In a striking indication of how far Barnes & Noble will go in the process of reinventing itself, B&N chairman Len Riggio has fired himself and his brother, vice-chairman Steve Riggio. According to a memo to all B&N employees, Riggio said that the Riggios were told of the decision late yesterday morning and escorted from company headquarters in New York City after being allowed to collect personal items from their offices.Subscribe to their newsletter or just read up on their archives (because they're great).
Riggio called the decision a "difficult" one and part of the ongoing process of "remaking B&N into a 21st-century retailer that can meet all digital challenges." In an effort to find resources that can be invested in the growing digital side of the business, the company has regularly looked at personnel cost structures, including "salaries, benefits, long-term liabilities and deferred compensation," he wrote. "As many of you know, in the past several years we had identified significant cost savings at the store level and among managers and buyers on the book side of the business. Eventually we looked at the executive level and discovered extraordinary possibilities for savings. Frankly, I'm not sure why we didn't look there earlier." He noted, too, that the Riggios' departure may make the company more attractive to the groups that have unenthusiastically considered purchasing the company since it put itself up for sale last year.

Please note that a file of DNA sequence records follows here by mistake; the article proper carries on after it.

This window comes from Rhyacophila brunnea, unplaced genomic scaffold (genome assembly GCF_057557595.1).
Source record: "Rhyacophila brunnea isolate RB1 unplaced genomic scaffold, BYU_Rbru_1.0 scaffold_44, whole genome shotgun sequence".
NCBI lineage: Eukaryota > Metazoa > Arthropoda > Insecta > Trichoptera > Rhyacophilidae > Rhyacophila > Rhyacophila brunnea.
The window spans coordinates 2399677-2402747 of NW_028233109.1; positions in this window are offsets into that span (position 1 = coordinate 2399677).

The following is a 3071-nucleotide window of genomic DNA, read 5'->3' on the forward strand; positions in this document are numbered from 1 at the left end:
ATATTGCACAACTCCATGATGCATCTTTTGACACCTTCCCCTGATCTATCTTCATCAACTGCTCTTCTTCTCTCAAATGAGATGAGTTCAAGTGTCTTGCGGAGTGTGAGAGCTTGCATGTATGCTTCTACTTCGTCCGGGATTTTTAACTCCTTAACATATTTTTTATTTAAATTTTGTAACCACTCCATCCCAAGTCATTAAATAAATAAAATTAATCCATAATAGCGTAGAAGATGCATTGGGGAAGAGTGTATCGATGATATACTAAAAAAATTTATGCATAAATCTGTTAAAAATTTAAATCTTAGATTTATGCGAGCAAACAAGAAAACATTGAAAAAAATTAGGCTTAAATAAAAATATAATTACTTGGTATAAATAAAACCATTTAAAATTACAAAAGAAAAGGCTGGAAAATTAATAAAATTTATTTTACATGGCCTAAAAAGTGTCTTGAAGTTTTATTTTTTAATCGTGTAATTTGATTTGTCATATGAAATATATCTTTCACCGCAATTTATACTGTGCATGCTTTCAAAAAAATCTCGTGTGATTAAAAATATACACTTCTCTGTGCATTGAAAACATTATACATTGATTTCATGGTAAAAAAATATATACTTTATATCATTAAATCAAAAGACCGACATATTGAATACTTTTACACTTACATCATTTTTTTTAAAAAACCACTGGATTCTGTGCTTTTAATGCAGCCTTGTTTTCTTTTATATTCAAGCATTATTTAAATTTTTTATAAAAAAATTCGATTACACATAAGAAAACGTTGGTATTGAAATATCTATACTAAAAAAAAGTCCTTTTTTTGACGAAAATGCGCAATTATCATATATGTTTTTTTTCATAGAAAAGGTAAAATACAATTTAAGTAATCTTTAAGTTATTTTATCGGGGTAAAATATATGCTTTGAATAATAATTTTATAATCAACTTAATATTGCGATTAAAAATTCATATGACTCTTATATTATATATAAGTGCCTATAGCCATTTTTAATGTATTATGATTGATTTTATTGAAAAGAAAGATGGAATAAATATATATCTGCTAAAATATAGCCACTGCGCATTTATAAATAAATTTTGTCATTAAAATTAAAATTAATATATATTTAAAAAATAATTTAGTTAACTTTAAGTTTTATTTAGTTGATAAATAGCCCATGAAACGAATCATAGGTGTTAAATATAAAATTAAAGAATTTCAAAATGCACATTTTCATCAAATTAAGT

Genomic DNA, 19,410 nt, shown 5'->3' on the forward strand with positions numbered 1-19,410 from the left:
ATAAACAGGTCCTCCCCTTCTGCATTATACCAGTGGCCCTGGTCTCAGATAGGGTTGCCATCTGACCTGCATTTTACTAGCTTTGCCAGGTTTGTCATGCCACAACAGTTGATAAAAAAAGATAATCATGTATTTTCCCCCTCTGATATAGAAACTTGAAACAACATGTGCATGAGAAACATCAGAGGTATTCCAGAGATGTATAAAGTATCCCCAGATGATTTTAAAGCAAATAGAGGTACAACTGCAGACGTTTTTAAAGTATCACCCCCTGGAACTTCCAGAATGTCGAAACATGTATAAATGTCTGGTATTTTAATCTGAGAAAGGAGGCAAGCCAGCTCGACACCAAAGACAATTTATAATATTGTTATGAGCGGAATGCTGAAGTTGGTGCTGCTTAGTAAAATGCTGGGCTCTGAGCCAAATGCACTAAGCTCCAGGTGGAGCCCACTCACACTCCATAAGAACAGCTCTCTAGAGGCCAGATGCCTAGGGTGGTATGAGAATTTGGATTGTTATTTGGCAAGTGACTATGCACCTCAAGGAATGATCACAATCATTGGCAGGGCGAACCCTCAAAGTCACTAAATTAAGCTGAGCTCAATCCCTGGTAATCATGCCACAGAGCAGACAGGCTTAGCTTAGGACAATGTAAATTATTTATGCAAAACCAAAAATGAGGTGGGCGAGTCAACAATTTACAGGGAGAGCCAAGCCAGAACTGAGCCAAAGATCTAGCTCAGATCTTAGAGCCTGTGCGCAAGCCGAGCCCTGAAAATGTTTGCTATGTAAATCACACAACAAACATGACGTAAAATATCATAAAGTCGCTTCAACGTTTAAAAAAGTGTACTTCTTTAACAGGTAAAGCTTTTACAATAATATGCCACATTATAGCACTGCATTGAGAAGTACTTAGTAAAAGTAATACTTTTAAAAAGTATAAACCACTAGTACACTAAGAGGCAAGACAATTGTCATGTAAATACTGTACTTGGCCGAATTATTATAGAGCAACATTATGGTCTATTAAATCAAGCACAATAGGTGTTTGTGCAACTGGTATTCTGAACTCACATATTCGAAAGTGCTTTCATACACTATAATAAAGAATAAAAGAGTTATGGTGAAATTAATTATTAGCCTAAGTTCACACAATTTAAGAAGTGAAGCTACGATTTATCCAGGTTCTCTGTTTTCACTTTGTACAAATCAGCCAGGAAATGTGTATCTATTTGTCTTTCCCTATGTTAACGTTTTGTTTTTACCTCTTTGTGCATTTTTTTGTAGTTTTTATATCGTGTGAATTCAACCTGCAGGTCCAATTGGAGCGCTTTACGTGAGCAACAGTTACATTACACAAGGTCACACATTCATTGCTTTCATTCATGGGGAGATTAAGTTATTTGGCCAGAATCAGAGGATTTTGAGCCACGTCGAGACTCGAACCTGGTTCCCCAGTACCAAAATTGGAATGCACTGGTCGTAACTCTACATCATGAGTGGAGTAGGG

Riggio thanked the Riggios for their many years of service and noted in particular that Len Riggio had nearly singlehandedly built the company from a college bookstore near New York University into the world's largest bookstore. Riggio recalled that Riggio had bought Barnes & Noble and B. Dalton Bookseller, the latter of which immediately made the company into a national, household name. He remembered, too, that Riggio had bought B&N College from Riggio, bought B&N.com from Riggio, bought GameStop from Riggio, bought Software, Etc. from Riggio, bought Babbage's from Riggio and bought perhaps a few other entities from himself that he kept hidden from the board. He called it "a stroke of genius" to have family foundations rent various properties to B&N and described Riggio as "crafty but adorable. Ya gotta love the guy!"
Riggio also noted that in connection with the two layoffs, Barnes & Noble will take a one-time charge of $400 million.
Because the Riggio brothers' B&N e-mails were shut down after their firing, Shelf Awareness was unable to contact with them. But at 4 a.m., we received an e-mail from WorldsLargest&BiggestBookseller@aol.com, saying, "You know I don't read the press and I don't care what the press says about me, I mean, what the press says about Mr. Leonard Riggio (which reminds me that I didn't like the phrasing in the third sentence of the story you had on the Nook last Tuesday), but you have to acknowledge that the guy is pure genius. Everything he touches is gold, even his parachute. And I have to insist once again that you not call that former employer a chain. Instead, my friend, it is a network of booksellers, may God save them all from Ron Burkle."
At 4:10 a.m., LuckyBro@aol.com wrote, "What Len said. I mean what that other guy wrote you."
Labels: April Fools, Barnes and Noble, BN, Riggio, Shelf Awareness